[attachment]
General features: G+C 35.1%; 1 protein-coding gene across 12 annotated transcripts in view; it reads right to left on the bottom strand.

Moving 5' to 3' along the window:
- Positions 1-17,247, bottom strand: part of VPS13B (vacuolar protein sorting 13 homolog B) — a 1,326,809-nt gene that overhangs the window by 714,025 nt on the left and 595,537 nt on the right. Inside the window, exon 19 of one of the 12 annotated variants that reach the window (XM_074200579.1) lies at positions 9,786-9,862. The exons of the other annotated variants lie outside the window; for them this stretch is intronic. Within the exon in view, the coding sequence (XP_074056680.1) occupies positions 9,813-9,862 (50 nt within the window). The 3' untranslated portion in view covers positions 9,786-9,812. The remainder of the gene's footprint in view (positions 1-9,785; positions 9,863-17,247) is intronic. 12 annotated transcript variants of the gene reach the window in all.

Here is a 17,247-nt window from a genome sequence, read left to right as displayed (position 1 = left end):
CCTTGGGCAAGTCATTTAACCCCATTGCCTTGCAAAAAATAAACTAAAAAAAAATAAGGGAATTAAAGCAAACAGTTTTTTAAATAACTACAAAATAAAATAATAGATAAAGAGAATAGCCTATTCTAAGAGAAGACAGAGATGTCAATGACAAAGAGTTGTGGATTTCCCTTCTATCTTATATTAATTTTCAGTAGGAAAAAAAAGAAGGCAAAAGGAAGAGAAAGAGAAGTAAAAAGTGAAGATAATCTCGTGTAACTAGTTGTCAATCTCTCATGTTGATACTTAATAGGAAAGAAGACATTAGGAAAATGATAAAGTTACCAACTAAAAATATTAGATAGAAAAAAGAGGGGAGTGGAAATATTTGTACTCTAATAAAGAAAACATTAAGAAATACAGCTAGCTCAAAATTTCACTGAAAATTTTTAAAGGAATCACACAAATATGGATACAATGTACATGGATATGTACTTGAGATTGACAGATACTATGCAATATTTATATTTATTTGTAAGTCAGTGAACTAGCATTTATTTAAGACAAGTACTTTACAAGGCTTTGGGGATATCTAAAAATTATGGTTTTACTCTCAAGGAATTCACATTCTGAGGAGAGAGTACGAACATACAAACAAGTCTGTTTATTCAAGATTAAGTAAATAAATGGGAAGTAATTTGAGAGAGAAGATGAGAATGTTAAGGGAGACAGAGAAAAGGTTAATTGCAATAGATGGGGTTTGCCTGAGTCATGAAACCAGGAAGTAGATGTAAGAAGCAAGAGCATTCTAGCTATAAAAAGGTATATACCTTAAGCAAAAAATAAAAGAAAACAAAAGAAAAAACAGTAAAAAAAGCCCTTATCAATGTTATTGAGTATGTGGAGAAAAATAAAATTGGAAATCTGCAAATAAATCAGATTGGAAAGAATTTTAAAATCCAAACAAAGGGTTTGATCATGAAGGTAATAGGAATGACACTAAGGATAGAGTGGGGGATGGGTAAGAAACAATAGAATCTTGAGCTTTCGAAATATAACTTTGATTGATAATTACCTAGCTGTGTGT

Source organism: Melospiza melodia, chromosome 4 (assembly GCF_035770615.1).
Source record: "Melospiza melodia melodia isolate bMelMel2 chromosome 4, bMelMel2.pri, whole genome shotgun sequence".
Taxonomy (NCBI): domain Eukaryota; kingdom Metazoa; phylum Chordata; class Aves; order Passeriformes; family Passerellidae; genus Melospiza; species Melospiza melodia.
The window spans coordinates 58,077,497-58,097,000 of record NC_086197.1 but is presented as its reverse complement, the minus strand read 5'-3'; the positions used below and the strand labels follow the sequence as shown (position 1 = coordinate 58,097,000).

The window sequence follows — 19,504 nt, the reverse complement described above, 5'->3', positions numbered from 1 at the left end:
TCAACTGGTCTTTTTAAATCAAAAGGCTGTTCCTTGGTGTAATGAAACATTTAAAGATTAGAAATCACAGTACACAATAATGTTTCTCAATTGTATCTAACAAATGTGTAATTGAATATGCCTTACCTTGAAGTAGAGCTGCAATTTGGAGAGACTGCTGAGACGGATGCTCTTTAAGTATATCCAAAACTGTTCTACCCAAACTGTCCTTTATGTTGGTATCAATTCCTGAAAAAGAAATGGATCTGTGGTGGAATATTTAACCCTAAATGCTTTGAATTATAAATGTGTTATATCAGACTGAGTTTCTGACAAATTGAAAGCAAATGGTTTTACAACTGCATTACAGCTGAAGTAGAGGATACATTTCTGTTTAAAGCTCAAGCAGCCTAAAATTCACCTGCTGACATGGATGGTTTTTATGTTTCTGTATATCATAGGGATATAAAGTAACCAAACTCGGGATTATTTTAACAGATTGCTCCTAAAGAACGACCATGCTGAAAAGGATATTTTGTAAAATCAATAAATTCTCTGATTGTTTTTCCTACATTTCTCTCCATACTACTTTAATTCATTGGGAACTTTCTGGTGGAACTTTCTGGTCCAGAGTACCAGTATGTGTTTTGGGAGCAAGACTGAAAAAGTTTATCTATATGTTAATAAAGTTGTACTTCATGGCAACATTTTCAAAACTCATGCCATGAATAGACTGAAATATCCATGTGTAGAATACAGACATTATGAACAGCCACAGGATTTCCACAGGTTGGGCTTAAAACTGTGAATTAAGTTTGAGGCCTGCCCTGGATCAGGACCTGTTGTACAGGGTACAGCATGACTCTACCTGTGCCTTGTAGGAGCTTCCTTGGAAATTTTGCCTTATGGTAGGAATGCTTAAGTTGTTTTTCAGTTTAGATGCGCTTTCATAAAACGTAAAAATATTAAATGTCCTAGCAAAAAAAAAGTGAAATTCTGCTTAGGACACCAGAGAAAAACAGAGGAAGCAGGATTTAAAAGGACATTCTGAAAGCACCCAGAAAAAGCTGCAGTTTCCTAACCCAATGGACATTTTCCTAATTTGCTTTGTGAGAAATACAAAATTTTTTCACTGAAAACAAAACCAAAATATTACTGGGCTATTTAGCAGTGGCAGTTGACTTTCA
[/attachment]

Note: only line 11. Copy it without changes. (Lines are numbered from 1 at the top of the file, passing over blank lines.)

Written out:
TCAACTGGTCTTTTTAAATCAAAAGGCTGTTCCTTGGTGTAATGAAACATTTAAAGATTAGAAATCACAGTACACAATAATGTTTCTCAATTGTATCTAACAAATGTGTAATTGAATATGCCTTACCTTGAAGTAGAGCTGCAATTTGGAGAGACTGCTGAGACGGATGCTCTTTAAGTATATCCAAAACTGTTCTACCCAAACTGTCCTTTATGTTGGTATCAATTCCTGAAAAAGAAATGGATCTGTGGTGGAATATTTAACCCTAAATGCTTTGAATTATAAATGTGTTATATCAGACTGAGTTTCTGACAAATTGAAAGCAAATGGTTTTACAACTGCATTACAGCTGAAGTAGAGGATACATTTCTGTTTAAAGCTCAAGCAGCCTAAAATTCACCTGCTGACATGGATGGTTTTTATGTTTCTGTATATCATAGGGATATAAAGTAACCAAACTCGGGATTATTTTAACAGATTGCTCCTAAAGAACGACCATGCTGAAAAGGATATTTTGTAAAATCAATAAATTCTCTGATTGTTTTTCCTACATTTCTCTCCATACTACTTTAATTCATTGGGAACTTTCTGGTGGAACTTTCTGGTCCAGAGTACCAGTATGTGTTTTGGGAGCAAGACTGAAAAAGTTTATCTATATGTTAATAAAGTTGTACTTCATGGCAACATTTTCAAAACTCATGCCATGAATAGACTGAAATATCCATGTGTAGAATACAGACATTATGAACAGCCACAGGATTTCCACAGGTTGGGCTTAAAACTGTGAATTAAGTTTGAGGCCTGCCCTGGATCAGGACCTGTTGTACAGGGTACAGCATGACTCTACCTGTGCCTTGTAGGAGCTTCCTTGGAAATTTTGCCTTATGGTAGGAATGCTTAAGTTGTTTTTCAGTTTAGATGCGCTTTCATAAAACGTAAAAATATTAAATGTCCTAGCAAAAAAAAAGTGAAATTCTGCTTAGGACACCAGAGAAAAACAGAGGAAGCAGGATTTAAAAGGACATTCTGAAAGCACCCAGAAAAAGCTGCAGTTTCCTAACCCAATGGACATTTTCCTAATTTGCTTTGTGAGAAATACAAAATTTTTTCACTGAAAACAAAACCAAAATATTACTGGGCTATTTAGCAGTGGCAGTTGACTTTCA